An investigation into our complicated 7-decade-long relationship with nuclear technology, from the bomb to nuclear accidents to nuclear waste.
From Hiroshima to Chernobyl, Fukushima to the growing legacy of lethal radioactive waste, humanity's struggle to conquer atomic energy is rife with secrecy, deceit, human error, blatant disregard for life, short-sighted politics, and fear. Fallout is an eye-opening odyssey through the first eight decades of this struggle and the radioactive landscapes it has left behind. We are, he finds, forever torn between technological hubris and all-too-human terror about what we have created.
At first, Pearce reminds us, America loved the bomb. Las Vegas, only seventy miles from the Nevada site of some hundred atmospheric tests, crowned four Miss Atomic Bombs in 1950s. Later, communities downwind of these tests suffered high cancer rates. The fate of a group of Japanese fishermen, who suffered high radiation doses from the first hydrogen bomb test in Bikini atoll, was worse. The United States Atomic Energy Commission accused them of being Red spies and ignored requests from the doctors desperately trying to treat them.
Pearce moves on to explore the closed cities of the Soviet Union, where plutonium was refined and nuclear bombs tested throughout the '50s and '60s, and where the full extent of environmental and human damage is only now coming to light. Exploring the radioactive badlands created by nuclear accidents--not only the well-known examples of Chernobyl and Fukushima, but also the little known area around Satlykovo in the Russian Ural Mountains and the Windscale fire in the UK--Pearce describes the compulsive secrecy, deviousness, and lack of accountability that have persisted even as the technology has morphed from military to civilian uses.
Finally, Pearce turns to the toxic legacies of nuclear technology: the emerging dilemmas over handling its waste and decommissioning of the great radioactive structures of the nuclear age, and the fearful doublethink over the world's growing stockpiles of plutonium, the most lethal and ubiquitous product of nuclear technologies.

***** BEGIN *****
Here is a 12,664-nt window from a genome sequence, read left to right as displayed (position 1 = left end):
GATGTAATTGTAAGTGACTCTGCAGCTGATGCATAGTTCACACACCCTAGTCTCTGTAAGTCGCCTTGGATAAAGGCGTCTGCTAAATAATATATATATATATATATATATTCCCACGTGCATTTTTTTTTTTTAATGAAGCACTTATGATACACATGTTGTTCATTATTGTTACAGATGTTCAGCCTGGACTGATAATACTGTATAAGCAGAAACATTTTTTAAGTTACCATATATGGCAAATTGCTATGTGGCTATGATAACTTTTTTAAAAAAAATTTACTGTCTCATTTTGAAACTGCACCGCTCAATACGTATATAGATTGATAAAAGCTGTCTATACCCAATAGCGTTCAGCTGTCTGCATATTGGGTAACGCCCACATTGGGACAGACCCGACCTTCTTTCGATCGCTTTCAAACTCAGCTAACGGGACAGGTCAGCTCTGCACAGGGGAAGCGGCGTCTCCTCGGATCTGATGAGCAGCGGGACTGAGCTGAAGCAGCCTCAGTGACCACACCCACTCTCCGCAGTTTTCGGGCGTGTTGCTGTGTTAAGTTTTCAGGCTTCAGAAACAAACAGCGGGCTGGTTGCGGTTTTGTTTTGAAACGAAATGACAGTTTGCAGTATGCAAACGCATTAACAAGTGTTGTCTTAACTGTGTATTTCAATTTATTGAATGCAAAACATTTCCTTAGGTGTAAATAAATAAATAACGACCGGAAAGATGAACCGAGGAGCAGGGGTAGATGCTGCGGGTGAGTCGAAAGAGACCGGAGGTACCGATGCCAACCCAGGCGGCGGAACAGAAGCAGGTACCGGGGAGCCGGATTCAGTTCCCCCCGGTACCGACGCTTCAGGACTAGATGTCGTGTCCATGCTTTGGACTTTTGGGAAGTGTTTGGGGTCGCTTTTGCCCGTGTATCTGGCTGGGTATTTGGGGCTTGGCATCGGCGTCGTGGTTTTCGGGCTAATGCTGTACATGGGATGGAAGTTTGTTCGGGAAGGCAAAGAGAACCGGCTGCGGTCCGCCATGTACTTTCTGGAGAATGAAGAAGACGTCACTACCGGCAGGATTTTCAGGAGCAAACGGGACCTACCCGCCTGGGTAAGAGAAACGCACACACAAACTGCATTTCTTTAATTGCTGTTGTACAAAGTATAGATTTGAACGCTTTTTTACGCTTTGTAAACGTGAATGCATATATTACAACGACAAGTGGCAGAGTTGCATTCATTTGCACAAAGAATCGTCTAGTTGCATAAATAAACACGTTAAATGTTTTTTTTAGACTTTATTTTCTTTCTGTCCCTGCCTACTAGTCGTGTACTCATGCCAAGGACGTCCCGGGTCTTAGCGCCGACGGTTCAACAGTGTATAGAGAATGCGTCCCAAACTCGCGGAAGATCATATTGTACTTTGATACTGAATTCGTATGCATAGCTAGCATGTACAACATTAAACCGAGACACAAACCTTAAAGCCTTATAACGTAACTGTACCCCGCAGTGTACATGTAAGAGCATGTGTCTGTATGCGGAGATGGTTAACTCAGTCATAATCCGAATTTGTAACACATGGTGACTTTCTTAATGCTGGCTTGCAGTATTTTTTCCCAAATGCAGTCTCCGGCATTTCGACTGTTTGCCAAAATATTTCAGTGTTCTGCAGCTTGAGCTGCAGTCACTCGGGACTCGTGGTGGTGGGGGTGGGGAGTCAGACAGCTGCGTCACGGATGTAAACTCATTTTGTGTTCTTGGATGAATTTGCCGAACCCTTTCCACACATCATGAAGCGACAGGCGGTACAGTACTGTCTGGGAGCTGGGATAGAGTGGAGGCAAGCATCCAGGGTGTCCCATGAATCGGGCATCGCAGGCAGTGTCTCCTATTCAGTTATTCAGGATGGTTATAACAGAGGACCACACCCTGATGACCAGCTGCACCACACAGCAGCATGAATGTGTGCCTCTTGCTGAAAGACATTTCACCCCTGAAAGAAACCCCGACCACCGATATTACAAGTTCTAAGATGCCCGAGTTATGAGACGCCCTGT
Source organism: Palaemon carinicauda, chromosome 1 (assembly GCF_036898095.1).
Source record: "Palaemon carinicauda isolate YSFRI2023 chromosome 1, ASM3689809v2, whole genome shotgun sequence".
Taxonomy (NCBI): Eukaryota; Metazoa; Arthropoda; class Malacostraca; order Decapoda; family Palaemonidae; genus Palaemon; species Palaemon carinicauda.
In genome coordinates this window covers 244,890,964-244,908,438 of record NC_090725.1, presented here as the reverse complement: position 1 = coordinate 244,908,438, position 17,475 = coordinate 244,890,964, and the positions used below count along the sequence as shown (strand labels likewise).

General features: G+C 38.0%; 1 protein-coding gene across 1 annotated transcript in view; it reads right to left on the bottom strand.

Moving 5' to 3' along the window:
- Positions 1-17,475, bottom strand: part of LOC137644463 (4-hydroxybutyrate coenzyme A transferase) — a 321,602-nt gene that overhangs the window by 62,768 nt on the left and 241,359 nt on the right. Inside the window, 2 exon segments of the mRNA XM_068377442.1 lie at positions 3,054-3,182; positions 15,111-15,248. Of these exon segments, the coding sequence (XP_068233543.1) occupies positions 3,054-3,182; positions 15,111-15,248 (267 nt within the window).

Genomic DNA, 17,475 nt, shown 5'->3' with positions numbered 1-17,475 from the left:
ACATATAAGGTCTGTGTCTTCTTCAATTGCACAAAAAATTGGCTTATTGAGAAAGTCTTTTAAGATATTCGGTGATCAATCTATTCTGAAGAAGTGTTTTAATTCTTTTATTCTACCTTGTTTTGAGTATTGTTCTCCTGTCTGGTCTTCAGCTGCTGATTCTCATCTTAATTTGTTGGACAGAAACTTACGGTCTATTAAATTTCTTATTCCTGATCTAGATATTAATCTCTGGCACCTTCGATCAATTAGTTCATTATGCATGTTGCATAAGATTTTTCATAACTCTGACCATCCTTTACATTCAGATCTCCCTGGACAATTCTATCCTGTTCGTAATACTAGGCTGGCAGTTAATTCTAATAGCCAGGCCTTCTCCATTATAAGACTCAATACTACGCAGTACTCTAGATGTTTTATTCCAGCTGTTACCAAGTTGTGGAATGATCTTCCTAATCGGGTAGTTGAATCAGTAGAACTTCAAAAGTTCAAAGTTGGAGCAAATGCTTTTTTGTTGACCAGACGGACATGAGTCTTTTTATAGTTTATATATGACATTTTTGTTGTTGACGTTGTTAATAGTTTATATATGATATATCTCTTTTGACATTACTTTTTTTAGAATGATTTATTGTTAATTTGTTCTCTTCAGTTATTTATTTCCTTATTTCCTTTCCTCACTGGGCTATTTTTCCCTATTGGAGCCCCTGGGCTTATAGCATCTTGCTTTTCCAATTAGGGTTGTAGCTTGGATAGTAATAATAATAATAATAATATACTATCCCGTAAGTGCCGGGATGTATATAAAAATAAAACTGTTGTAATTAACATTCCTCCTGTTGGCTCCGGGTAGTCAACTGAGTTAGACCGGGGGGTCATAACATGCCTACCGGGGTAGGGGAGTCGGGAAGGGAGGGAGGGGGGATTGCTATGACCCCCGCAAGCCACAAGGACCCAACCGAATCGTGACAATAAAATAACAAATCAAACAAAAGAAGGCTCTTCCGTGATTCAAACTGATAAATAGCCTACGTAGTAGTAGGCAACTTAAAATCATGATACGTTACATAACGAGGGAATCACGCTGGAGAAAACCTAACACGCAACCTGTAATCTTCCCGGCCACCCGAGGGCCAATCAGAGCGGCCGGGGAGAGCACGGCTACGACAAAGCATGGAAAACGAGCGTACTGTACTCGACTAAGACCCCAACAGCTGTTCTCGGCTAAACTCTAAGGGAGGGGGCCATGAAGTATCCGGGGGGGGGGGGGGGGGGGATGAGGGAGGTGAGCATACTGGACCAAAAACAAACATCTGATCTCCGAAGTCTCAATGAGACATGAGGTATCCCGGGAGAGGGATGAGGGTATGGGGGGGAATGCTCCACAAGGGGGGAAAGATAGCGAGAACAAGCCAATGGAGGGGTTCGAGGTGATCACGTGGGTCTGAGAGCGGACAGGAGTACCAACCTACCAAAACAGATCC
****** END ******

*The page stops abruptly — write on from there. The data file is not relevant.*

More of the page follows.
For any reader who craves a clear-headed examination of the tangled relationship between a powerful technology and human politics, foibles, fears, and arrogance, Fallout is the definitive look at humanity's nuclear adventure.
The magnitude 9.0 Great East Japan Earthquake occurred on March 11, 2011, claiming over 20,000 lives. It crippled the Fukushima Daiichi Nuclear Power Plant, whose hydrogen-air explosions contaminated wide areas around Fukushima with radionuclides. The number of evacuees initially totaled 328,903, but has been reduced to 263,392 as of February 13, 2014. More than half of the evacuees (132,500) consist of Fukushima residents, and 67% of whom have experienced mental or physical disorders. Indeed, refugee life is so difficult that many Fukushima families have been affected by suicide, divorce, separation of family members, migration and settlement to other places, mental illness, etc. The difficulty is caused by the fear of low-dose radiation induced by the LNT model which claims that radiation cancer risk is linearly proportional to dose without any threshold. Careful scrutiny of the model, however, clearly indicates that the linearity is invalid; low dose radiation is not hazardous, but is even beneficial or hormetic because of the adaptive response to radiation. This book provides ample evidence to negate the LNT model. This book is primarily compiled to get rid of the spell of the LNT model and release Fukushima people from undue torture. The book would also be useful to the public in general who have CT scans and have concerns. In addition, the people who use radiation world-wide such as nuclear power plant workers, radiation researchers, radiologists, and X-ray operators would be relieved to learn from reading this book that the alleged risk of low-dose radiation is illusionary and that the low-dose radiation is even beneficial. Policy makers of nuclear energy and radiation who are working for governmental and/or regulatory agencies are also recommended to read this book. Severe guidelines from a safety standpoint sometimes entrap people into a fear-stricken situation rather than save them, as no one was killed by radiation directly, but more than 1,000 people have been killed by the fear of radiation secondarily in Fukushima. By the same token, this book is recommended to civil activists and journalists who emphasise dangers of low-dose radiation and raise fear of low-dose radiation. It is the time to shed new scientific light on the outdated LNT model.